Refined petroleum used as fuel for internal combustion engines.
- ‘He always came home tired from his job as a gasoline tanker truck driver.’
- ‘Let's pour more gasoline on the fire.’
- ‘The mother had warned them that heat from the kitchen might ignite the gasoline in the fuel tank.’
- ‘Gasoline stations in the city were prohibited from selling leaded gasoline by the end of October 1998.’
- ‘I wrote a little script to calculate how many miles you save by buying cheaper gasoline.’
- ‘The 85-horsepower gasoline engine provides most of the power.’
- ‘Never use gasoline in a kerosene heater because it can cause a fire or an explosion.’
- ‘They have poured gasoline on a already raging fire.’
- ‘Of these, 99.9 percent are powered by leaded gasoline and diesel fuel.’
- ‘The refinery is the nation's largest producer of gasoline, kerosene and other refined products.’
- ‘Profit margins for dealers would be capped at 16 cents per gallon on regular unleaded gasoline.’
- ‘The national average for regular unleaded gasoline is now $1.70 a gallon and rising.’
- ‘The machine features a 31-hp gasoline engine, coupled with a high-efficiency variable drive transmission.’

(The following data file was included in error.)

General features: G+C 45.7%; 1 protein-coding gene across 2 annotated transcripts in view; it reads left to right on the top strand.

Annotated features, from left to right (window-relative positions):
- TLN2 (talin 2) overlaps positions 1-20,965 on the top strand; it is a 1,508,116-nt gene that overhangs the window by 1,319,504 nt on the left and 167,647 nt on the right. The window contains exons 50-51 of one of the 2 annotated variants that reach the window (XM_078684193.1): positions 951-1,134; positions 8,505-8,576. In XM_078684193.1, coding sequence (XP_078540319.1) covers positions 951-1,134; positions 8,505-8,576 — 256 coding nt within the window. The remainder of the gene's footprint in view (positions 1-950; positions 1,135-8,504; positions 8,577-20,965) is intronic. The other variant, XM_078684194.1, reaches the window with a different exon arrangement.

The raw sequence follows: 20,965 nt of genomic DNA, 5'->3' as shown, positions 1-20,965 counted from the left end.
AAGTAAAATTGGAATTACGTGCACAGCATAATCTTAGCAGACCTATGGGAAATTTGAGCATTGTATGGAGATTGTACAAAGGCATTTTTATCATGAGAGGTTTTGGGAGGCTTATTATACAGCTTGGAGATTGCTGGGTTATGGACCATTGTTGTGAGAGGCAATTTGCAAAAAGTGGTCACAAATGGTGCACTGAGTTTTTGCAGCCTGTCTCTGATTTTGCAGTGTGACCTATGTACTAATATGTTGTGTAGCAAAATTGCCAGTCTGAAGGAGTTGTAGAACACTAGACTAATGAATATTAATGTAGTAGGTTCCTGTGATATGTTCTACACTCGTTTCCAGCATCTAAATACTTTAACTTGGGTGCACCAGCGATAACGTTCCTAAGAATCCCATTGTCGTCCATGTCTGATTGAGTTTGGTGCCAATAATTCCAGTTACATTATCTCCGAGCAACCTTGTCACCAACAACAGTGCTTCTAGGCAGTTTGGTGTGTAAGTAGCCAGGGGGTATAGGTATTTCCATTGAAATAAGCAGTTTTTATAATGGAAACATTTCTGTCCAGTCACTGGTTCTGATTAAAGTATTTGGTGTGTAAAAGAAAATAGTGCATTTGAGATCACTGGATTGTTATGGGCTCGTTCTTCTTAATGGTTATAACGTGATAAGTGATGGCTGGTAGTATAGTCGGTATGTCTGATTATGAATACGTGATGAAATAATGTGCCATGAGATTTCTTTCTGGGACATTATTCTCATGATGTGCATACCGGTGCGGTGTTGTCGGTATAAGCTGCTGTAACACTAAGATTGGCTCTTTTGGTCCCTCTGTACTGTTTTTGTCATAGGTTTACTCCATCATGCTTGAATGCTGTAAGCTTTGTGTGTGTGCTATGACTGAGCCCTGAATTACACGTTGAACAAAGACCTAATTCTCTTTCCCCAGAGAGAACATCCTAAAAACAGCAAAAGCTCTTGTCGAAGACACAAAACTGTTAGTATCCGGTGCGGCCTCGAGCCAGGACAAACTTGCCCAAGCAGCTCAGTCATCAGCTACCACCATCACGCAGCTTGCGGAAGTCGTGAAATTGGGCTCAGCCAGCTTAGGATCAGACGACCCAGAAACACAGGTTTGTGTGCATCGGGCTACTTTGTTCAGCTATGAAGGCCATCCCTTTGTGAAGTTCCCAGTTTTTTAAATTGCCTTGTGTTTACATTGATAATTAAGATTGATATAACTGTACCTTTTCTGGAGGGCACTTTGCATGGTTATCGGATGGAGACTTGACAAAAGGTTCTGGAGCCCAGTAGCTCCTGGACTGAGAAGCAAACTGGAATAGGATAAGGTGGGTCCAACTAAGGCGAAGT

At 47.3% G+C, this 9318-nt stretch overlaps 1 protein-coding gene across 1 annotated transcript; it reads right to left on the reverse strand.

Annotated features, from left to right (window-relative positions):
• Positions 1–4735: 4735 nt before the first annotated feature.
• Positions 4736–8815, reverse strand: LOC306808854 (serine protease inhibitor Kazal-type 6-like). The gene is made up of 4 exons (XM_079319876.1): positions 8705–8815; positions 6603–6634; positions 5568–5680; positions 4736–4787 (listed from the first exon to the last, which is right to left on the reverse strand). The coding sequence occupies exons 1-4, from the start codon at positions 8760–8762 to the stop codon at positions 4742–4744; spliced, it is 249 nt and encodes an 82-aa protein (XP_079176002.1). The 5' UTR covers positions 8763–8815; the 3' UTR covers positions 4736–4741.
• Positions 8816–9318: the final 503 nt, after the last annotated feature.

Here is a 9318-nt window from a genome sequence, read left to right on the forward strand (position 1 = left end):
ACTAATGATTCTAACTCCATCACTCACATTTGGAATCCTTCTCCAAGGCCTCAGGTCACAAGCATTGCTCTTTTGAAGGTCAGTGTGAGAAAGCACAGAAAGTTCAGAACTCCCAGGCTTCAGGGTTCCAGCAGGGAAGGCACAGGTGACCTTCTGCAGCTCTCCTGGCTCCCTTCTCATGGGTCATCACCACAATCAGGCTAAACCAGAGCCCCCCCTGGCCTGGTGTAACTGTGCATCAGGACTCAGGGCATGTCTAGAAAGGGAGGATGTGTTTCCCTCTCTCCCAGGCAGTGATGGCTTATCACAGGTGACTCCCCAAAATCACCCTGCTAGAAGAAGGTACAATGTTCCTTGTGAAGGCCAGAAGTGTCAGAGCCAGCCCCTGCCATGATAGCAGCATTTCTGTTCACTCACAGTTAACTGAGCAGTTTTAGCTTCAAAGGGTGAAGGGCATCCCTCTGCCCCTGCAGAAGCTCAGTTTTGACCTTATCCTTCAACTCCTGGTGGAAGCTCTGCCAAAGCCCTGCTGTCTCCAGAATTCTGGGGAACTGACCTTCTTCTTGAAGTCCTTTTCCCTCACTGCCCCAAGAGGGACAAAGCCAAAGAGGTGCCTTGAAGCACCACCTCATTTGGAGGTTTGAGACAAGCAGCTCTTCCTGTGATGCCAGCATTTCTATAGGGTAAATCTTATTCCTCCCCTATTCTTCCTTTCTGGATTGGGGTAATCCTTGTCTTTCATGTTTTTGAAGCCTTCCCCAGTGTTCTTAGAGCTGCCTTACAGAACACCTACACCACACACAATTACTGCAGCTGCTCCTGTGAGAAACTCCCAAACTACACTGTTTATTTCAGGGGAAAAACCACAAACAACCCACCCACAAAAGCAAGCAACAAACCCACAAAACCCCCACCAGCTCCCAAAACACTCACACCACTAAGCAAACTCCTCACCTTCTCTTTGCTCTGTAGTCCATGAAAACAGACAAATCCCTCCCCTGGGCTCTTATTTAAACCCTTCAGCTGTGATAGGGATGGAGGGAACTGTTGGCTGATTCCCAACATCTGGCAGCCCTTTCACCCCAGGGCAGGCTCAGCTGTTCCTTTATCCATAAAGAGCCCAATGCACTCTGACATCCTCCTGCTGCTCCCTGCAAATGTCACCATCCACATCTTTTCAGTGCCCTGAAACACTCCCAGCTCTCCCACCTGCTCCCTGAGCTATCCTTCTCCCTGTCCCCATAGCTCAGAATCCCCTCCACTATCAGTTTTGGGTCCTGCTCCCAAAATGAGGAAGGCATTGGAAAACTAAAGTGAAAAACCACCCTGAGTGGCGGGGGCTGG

- ‘The bill calls for doubling the use of ethanol as a gasoline additive by 2012.’
- ‘The engineer then described a gasoline tank truck that was not clearing the crossing ahead.’
- ‘She also quickly blotted up the spilled gasoline with some paper towels and tossed them into the toilet.’
- ‘A few years later, platforms were mandated to prevent pilot lights from igniting gasoline fumes.’
- ‘I could smell the gasoline leaking from the truck.’
- ‘Lead is used to increase the octane number of gasoline to lower its burning point and make it easier to burn.’
- ‘Consumers are paying a national average of more than $3 a gallon for regular unleaded gasoline.’
Mid 19th century: from gas + -ol + -ine (or -ene).
We take a look at several popular, though confusing, punctuation marks.